Military cooperation grows between Turkey, Azerbaijan - analyst

Turkey and Azerbaijan are making plans to further deepen their military ties, analyst Paul Iddon wrote for Forbes Magazine on Tuesday.

Expanding defence ties with Azerbaijan also “helps Turkey to put some distance between itself and Russia amid the two countries’ competition for regional influence”, Iddon said, citing Emily Hawthorne, Stratfor's Senior Middle East and North Africa analyst at RANE.

Turkish President Recep Tayyip Erdoğan and his Azerbaijani counterpart İlham Aliyev signed the Shusha Declaration in June, pledging for the expansion of political, economic and defence ties between their countries.  

Under the declaration, named after an important city Azerbaijan recaptured from ethnic Armenian groups last year, both countries also pledged “joint efforts” for the restructuring and modernisation of their respective armed forces.

Erdoğan also announced that Turkey would build a factory in Azerbaijan to share technology and jointly manufacture military equipment.

The “two states, one nation” motto of Turkey and Azerbaijan that they often use to address the close cultural and political ties between the countries has almost become “two states, one military”, Iddon said, citing a Jamestown Foundation article published in June.

“Azerbaijan doesn't have a substantial military-industrial base that can help Turkey develop and build weapons systems. On the other hand, Baku has plenty of energy reserves, which could help fund the research and development for new Turkish weapons systems,” Iddon said.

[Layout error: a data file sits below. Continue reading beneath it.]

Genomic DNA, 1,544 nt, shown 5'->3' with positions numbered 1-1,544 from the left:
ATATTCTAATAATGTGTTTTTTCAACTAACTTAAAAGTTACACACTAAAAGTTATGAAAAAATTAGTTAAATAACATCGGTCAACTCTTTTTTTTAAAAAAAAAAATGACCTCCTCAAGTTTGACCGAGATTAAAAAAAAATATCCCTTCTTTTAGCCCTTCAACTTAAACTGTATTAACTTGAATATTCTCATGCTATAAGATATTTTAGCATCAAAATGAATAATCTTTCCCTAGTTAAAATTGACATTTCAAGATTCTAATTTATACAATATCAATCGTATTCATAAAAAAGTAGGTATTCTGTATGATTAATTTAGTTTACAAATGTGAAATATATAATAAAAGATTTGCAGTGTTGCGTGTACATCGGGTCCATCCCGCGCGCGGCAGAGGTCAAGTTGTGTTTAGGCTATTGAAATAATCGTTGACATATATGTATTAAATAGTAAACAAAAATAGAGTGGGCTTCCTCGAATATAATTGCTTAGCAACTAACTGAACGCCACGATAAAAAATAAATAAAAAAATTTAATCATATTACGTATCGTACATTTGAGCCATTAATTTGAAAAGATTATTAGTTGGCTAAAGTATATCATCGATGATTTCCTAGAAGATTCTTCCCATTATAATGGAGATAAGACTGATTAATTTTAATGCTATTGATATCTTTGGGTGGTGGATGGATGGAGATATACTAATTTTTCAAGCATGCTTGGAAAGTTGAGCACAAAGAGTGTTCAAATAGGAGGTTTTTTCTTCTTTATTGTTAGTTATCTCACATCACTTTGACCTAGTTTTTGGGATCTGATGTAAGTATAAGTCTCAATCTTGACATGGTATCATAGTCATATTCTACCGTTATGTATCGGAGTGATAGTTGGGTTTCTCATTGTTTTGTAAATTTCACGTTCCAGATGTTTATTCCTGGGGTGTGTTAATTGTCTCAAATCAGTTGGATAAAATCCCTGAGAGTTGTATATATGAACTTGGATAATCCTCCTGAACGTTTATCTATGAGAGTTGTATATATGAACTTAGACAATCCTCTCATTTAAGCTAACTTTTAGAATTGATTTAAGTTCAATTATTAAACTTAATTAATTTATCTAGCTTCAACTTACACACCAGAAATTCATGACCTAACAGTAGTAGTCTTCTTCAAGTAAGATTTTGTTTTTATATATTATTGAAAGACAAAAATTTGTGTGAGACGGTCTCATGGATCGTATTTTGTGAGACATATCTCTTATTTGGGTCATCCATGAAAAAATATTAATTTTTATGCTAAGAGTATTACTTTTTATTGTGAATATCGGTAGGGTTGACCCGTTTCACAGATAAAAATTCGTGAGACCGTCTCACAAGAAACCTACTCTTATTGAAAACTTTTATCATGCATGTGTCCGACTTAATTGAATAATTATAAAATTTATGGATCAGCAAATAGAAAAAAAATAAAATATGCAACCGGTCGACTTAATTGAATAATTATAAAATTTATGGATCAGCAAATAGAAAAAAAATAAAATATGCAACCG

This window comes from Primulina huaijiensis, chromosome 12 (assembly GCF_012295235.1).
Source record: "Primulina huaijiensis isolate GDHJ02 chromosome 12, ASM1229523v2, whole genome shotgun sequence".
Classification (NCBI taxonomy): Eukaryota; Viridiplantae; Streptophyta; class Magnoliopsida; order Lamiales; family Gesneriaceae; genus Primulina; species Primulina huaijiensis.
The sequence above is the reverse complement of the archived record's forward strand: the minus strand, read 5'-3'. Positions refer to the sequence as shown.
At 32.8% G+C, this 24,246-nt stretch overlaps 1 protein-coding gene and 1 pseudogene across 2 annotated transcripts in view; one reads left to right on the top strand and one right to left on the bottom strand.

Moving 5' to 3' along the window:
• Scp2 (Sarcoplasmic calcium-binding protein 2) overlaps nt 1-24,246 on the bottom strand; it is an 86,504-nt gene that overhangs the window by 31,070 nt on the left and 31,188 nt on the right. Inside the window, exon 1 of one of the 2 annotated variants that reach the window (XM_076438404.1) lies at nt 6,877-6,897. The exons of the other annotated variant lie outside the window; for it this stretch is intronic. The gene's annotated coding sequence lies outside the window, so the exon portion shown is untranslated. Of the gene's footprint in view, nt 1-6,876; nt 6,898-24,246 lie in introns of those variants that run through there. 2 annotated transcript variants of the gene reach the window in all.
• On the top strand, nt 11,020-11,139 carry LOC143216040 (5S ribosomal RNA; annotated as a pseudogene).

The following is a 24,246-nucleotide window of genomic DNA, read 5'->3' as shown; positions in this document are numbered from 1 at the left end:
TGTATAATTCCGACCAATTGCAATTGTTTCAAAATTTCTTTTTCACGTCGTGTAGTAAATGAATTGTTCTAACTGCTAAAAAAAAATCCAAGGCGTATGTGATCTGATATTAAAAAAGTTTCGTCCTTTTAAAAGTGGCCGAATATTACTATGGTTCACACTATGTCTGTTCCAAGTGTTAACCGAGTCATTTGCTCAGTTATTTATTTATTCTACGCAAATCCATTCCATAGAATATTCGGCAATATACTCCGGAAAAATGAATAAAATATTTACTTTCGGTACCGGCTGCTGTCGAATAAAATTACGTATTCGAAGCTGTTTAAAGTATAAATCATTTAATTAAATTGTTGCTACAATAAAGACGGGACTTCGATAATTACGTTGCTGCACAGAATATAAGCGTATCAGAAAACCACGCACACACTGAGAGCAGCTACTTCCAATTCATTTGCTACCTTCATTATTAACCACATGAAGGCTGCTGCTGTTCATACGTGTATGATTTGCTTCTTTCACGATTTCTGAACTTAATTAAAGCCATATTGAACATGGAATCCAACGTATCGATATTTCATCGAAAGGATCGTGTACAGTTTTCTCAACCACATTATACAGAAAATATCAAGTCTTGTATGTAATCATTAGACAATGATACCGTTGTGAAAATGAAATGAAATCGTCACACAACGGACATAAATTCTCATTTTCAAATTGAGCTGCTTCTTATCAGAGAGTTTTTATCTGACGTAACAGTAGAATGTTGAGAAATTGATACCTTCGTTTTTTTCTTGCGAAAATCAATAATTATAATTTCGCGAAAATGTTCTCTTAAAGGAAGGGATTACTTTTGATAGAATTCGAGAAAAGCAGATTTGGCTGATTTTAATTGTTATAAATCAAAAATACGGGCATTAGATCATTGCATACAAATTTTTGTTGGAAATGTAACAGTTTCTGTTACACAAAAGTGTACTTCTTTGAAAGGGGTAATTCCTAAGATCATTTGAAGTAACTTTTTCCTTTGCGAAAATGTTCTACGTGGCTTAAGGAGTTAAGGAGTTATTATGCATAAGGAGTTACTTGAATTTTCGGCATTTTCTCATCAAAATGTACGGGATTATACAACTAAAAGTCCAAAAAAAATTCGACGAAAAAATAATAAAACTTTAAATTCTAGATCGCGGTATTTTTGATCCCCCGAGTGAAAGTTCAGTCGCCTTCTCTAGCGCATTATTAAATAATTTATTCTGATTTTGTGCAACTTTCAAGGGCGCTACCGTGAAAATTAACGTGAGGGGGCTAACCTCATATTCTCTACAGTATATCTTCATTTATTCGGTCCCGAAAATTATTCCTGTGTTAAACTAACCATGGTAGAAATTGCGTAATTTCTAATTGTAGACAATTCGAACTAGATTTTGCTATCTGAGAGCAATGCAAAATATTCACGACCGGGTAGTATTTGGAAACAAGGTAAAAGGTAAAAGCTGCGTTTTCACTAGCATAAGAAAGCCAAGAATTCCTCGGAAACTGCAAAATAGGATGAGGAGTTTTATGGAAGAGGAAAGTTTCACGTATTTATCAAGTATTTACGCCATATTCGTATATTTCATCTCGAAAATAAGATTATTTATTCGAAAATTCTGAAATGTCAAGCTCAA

Evaluating Russia’s stance on Ankara’s relations with Baku, Emily Hawthorne told Iddon that Moscow would not respond to “growing ties between Turkey and Azerbaijan” by bolstering ties with Armenia, focusing on Azerbaijan itself instead.

“Russia is one of the largest suppliers of arms to both Azerbaijan and Armenia and has always sought to balance its ties with both countries,” she said.  

Relations between Turkey and Azerbaijan have reached new heights following October’s clashes in the disputed Nagorno-Karabakh region, where Turkish military support proved crucial to Azerbaijan reclaiming territory from Armenian-backed forces.

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